English Spanish
Alternative methods
Alternatives to automatic updates
Another common problem is having automatic updates run when it isn't desired (holidays, weekends, vacations, etc). If there are times that no one will be around to fix any problem arising from the updates, it may be best to avoid doing updates on those days.
As an alternative to dnf-automatic, https://github.com/rackerlabs/auter[auter] can be used. This operates in a similar way to dnf-automatic, but provides more flexibility in scheduling, and some additional options including running custom scripts before or after updates, and automatic reboots. This comes at the expense of more complexity to configure.
As of Fedora 26 there are now three timers that control dnf-automatic.
auter --apply
auter --disable
Auter is not scheduled by default. Add a schedule for `--prep` (if you want to pre-download updates) and `--apply` (install updates). The installed cron job which you can see in `/etc/cron.d/auter` contains lots of examples.
Automatic updates may not complete the entire process needed to make the system secure. For example, DNF can install a kernel update, but until the machine is rebooted (which DNF will not do automatically) the new changes won't take effect. The same may apply to restarting daemons. This can leave the user feeling that he is secure when he is not.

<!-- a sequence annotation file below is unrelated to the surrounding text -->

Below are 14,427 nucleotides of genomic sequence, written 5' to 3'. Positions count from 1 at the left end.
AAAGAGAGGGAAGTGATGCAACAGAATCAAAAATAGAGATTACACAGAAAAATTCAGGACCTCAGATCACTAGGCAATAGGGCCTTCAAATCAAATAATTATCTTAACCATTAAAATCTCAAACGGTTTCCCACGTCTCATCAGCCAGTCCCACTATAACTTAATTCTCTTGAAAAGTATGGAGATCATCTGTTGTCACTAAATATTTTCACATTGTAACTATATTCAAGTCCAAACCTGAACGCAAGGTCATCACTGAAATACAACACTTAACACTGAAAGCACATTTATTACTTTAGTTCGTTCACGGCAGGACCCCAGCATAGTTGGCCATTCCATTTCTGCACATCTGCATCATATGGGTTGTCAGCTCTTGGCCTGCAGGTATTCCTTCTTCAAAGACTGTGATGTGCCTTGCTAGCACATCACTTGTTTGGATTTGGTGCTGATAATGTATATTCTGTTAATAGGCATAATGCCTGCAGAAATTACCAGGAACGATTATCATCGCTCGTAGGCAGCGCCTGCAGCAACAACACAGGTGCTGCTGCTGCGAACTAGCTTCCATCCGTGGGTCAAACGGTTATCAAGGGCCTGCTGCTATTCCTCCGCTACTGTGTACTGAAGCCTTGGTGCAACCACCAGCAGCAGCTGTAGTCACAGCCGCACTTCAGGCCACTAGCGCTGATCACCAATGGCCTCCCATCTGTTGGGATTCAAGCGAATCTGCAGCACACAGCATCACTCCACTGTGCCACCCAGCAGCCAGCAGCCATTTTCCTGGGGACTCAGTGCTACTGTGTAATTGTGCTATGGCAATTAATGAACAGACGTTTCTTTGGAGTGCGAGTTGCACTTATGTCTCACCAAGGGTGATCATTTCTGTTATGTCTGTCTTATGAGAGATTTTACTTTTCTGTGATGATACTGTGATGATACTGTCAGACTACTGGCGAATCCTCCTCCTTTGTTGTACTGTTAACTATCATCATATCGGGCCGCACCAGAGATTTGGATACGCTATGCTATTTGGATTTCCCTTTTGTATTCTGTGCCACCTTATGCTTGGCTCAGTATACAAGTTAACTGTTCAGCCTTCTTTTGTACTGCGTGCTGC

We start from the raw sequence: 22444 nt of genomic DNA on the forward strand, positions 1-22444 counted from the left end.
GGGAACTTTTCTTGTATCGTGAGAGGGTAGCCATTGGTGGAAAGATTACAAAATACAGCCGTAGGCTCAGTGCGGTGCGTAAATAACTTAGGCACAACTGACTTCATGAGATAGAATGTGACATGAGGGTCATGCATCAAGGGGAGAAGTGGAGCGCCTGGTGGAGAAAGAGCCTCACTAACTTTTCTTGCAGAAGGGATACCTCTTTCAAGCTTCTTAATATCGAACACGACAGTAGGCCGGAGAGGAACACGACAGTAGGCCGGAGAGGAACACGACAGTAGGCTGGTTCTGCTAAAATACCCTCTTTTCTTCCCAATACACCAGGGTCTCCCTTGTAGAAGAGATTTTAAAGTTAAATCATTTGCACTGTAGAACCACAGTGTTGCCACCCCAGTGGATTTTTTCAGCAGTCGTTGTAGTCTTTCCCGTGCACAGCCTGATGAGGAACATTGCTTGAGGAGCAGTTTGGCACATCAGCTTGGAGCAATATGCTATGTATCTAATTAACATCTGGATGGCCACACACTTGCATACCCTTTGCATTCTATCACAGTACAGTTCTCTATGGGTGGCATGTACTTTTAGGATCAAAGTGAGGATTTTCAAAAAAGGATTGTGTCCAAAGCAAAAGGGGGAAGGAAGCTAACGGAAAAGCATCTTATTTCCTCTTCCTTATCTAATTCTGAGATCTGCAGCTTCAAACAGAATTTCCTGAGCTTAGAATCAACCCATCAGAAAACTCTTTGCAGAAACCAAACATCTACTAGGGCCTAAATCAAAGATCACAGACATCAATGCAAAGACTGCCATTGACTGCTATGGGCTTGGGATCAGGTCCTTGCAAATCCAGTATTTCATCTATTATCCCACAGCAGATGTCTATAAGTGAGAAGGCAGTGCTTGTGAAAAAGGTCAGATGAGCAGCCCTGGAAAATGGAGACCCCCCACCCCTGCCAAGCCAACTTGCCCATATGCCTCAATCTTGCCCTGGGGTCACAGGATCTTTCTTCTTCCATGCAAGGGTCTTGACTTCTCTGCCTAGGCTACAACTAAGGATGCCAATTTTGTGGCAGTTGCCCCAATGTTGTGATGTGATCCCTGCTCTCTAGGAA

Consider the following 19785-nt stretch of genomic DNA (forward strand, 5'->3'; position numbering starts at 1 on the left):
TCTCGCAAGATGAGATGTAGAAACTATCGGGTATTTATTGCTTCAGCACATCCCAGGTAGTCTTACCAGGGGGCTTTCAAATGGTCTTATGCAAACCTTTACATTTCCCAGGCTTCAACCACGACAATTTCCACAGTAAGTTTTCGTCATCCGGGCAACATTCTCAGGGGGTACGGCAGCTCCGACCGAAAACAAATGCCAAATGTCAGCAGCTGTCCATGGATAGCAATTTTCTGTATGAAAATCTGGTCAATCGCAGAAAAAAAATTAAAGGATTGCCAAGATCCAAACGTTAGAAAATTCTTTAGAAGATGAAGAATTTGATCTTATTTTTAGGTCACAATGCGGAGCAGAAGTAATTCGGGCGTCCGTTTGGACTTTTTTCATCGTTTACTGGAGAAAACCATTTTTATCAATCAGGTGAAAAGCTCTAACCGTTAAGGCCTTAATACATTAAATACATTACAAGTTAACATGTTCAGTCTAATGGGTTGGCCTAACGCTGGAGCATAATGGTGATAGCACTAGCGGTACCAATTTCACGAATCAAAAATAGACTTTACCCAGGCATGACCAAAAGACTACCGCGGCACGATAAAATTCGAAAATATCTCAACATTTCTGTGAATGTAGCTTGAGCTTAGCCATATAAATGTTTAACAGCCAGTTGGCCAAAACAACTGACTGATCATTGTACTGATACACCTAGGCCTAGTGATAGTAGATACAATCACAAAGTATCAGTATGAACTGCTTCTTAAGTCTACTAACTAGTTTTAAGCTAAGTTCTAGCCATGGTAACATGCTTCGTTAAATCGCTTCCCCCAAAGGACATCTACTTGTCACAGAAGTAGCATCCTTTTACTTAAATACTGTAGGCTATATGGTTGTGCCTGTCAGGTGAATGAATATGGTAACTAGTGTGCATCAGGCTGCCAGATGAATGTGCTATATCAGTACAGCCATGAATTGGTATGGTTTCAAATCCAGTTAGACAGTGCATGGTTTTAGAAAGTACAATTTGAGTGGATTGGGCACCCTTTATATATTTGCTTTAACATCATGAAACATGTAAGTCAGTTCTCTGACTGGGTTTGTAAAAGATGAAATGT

Best practices when using automatic updates
Bugs. Many packages contain buggy software or installation scripts. The update may create problems during or after installation. Even cosmetic bugs, like those found in previous Mozilla updates causing the user's icons to be removed or break, can be annoying or problematic.
By default, dnf-automatic runs from the configurations in the `/etc/dnf/automatic.conf` file. These configurations only download, but do not apply any of the packages. In order to change or add any configurations, open the `.conf` file as the root user (or using `sudo`) from a terminal window.
Can we trust DNF updates?
Changes as of Fedora 26
Check for package updates which have been automatically performed, and note if they need further (manual) intervention. You can monitor what DNF has updated via its log file (usually `/var/log/dnf.log`).
Check status of `dnf-automatic`:
Detailed description of dnf-automatic settings is provided on the https://dnf.readthedocs.org/en/latest/automatic.html[dnf-automatic] page.
`dnf-automatic-download.timer` - Only download
`dnf-automatic-install.timer` - Download and install
`dnf-automatic-notifyonly.timer` - Only notify via configured emitters in `/etc/dnf/automatic.conf`